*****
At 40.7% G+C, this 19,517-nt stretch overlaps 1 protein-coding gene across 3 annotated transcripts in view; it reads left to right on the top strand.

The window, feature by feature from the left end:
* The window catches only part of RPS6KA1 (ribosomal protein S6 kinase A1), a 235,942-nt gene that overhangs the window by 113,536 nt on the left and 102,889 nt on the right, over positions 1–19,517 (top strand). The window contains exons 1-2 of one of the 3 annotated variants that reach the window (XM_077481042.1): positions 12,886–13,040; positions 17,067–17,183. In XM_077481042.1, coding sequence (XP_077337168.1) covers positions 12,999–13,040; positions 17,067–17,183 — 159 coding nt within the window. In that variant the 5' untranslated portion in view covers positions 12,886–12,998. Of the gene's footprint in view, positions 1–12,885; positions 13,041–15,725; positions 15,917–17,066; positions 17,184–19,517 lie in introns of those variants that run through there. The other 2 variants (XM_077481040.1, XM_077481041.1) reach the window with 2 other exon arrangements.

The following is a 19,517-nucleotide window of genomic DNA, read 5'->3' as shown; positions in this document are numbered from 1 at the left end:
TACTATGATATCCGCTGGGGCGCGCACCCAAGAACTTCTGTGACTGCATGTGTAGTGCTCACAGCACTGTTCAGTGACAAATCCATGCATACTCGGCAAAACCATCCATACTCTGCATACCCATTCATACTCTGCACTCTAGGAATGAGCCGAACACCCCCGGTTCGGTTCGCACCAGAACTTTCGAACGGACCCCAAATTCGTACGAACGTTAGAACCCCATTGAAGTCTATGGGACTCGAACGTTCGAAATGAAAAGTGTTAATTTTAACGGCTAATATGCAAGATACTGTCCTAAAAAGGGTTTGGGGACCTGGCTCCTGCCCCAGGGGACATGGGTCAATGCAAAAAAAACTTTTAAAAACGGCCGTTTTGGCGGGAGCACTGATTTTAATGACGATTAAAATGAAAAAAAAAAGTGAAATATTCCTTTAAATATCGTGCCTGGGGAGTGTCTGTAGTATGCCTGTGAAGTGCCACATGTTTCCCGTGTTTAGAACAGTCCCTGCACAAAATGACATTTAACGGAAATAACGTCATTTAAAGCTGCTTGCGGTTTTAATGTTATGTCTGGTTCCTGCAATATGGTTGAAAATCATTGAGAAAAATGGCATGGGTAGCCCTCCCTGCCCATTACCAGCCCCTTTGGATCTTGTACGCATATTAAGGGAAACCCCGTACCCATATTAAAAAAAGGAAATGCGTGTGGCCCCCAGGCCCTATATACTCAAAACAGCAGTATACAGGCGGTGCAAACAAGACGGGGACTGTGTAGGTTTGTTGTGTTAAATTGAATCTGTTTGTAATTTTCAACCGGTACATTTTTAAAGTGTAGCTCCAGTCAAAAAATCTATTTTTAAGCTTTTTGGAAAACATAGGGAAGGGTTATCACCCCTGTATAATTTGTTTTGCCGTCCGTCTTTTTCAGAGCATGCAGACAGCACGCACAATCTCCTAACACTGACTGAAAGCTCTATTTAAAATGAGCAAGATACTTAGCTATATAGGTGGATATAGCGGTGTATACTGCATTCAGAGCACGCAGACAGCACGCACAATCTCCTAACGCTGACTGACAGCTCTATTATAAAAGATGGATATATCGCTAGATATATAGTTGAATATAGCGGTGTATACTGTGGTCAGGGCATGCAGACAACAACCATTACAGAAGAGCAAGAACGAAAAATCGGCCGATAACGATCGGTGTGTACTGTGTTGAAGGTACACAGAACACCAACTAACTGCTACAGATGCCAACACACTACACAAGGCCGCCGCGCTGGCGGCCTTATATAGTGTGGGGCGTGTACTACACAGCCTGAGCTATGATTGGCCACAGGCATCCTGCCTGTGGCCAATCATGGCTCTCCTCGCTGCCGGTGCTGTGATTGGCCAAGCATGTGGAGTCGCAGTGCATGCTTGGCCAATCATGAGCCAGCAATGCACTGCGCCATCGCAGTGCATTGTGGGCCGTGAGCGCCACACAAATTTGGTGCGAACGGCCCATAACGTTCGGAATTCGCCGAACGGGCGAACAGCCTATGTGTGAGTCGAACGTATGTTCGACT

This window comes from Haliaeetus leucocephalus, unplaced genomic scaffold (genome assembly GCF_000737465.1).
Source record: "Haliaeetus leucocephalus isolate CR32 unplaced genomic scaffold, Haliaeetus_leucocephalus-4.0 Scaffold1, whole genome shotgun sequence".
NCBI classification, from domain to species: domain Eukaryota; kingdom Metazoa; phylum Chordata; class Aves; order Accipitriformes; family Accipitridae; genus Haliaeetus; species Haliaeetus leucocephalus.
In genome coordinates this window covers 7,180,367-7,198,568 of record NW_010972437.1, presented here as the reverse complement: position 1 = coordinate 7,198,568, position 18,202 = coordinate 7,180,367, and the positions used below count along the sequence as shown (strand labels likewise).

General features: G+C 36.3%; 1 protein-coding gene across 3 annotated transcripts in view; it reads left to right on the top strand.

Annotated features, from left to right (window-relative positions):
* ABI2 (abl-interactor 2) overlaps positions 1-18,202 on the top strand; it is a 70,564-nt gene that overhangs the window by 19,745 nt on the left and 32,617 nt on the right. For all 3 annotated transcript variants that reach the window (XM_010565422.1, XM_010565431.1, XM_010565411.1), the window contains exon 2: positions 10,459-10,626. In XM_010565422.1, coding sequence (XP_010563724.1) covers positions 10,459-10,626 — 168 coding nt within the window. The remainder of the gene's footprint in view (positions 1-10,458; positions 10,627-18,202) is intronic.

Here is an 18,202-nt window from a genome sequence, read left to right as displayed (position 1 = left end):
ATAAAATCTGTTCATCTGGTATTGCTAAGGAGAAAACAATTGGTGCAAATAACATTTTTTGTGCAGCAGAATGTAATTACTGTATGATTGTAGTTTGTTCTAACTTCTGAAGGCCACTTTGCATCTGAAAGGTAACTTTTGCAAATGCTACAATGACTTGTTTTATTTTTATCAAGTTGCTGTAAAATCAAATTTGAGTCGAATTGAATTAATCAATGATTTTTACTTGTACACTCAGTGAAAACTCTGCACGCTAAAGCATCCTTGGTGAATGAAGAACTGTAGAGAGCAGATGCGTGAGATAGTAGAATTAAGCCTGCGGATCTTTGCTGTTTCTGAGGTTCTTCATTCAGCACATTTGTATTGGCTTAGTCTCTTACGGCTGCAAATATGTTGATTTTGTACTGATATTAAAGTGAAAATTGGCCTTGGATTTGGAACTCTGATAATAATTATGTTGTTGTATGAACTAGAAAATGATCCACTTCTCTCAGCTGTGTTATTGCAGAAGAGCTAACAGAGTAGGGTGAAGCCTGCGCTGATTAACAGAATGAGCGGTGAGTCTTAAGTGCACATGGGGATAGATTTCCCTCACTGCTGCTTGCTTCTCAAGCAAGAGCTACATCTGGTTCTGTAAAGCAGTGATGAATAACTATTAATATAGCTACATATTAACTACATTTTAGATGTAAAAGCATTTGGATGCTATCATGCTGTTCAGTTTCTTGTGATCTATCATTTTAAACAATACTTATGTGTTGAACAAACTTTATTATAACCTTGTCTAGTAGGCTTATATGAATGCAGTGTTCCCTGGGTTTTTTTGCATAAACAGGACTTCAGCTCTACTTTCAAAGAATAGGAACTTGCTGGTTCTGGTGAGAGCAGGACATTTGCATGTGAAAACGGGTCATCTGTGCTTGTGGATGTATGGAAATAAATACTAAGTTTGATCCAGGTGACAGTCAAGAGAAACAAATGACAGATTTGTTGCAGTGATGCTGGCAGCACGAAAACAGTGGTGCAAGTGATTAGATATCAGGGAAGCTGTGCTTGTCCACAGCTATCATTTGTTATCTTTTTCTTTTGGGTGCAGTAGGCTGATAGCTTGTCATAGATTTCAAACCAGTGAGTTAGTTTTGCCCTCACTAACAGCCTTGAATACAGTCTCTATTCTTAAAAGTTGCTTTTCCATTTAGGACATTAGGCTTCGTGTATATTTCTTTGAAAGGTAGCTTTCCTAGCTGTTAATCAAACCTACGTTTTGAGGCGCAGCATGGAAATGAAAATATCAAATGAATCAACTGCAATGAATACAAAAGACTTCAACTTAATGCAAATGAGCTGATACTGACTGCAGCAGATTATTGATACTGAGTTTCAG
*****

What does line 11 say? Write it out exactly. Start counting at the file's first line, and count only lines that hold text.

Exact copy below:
Annotated features, from left to right (window-relative positions):